On a larger scale, this type of system is being used to process volumes of X-ray images, MRI or other images to find, for example, tissue tumours. While more complex, the general principle relies on a set of historical, annotated images with a known diagnosis, which has a human assertion or certainty behind it. These are then analysed against current patient images, in order to enhance a doctor’s treatment decision. The aim is to augment human intelligence, rather than trying to replace it.
As Heidenreich explains, within these numeric systems, there are two classes of algorithms: one which learns at the manufacturer’s site only and remains “fixed”, and the other, which continues to learn on site, for example at a hospital.
Triage expert software systems are used to manage situations in which ambulances bring patients after accidents or in emergency situations to the hospital. The triage systems are trained to work out quickly which patients need the most urgent treatment. Triage is also used to assign the critical resources, including doctors and available rooms and medical equipment, to the most urgent patients.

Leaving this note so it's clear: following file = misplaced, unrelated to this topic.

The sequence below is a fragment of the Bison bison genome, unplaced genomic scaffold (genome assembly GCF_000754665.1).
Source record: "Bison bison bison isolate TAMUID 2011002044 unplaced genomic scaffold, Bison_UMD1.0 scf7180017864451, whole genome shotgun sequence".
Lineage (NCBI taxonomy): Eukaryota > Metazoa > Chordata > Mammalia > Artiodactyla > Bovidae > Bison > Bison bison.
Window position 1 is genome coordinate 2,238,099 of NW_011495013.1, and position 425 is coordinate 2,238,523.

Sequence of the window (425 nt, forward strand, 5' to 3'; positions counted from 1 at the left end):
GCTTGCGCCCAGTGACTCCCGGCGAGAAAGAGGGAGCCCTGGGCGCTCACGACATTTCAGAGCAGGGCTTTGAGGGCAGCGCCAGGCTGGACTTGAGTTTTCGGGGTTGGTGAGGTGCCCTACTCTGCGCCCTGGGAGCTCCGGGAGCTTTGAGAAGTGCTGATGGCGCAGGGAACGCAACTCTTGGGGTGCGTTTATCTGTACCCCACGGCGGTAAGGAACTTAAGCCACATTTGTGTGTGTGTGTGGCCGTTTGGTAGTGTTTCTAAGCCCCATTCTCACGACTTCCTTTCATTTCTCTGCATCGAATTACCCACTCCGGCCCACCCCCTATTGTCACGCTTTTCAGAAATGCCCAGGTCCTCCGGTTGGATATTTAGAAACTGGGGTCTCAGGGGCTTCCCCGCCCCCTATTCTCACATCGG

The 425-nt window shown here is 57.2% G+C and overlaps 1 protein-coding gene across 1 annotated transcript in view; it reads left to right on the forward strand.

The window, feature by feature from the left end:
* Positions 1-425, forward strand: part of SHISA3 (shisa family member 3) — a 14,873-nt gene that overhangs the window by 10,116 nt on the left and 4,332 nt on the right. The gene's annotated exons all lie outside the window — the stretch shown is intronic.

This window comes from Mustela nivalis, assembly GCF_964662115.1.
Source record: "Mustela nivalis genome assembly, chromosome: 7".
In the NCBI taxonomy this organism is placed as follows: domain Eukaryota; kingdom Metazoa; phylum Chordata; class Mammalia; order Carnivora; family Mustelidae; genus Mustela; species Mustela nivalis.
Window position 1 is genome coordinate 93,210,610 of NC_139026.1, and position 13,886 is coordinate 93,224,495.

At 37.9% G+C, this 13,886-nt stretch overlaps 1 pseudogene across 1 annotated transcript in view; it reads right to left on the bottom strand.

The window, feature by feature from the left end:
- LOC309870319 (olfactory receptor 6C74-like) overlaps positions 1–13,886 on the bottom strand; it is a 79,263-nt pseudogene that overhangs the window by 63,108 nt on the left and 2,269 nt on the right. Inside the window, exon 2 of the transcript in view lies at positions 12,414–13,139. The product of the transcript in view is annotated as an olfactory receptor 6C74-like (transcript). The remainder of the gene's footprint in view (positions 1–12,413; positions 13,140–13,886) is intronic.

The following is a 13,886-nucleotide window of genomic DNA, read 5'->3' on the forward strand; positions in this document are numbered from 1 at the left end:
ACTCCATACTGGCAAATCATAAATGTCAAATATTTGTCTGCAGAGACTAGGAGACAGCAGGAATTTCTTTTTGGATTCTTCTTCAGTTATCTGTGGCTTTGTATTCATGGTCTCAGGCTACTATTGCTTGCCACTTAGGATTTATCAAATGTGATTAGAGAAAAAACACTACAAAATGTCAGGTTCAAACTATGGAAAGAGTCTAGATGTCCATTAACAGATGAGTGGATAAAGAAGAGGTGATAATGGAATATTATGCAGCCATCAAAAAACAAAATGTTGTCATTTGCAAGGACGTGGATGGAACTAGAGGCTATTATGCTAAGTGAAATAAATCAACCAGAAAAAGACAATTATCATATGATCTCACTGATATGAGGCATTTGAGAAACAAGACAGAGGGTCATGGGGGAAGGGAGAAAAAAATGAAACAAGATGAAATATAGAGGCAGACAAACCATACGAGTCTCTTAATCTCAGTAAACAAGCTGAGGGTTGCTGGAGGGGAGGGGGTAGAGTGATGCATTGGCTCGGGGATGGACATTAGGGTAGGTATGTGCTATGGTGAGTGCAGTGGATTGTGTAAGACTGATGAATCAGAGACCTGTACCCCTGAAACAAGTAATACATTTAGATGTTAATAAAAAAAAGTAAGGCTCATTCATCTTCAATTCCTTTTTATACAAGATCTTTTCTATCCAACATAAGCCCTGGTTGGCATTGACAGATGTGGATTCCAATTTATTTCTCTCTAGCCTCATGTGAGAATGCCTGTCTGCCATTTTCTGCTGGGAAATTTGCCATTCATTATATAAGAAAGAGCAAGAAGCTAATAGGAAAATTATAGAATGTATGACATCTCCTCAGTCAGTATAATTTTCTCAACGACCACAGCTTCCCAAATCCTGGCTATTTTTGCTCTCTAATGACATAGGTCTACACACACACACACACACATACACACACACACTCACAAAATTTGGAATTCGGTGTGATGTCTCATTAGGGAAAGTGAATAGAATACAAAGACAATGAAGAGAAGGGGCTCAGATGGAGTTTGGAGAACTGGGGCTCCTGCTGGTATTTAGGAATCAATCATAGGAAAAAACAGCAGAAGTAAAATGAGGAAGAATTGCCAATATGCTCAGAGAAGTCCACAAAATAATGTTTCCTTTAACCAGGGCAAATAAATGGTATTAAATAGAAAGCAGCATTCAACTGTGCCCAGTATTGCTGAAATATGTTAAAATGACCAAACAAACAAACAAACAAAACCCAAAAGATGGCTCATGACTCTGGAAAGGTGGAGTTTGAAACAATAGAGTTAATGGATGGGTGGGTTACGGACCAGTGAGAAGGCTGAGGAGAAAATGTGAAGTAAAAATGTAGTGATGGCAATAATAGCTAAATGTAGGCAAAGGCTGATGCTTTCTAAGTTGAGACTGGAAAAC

“Manufacturers typically do not take responsibility for “learning” systems. Instead, the hospitals tailor a general purpose system to their needs. The system performs as a doctor would, by using the answers to a list of questions to decide when and how to treat the patient, and suggests the outcome to the doctor. This is accomplished by taking into account contextual factors, such as how the accident or vulnerability occurred and what the symptoms are”, explains Heidenreich.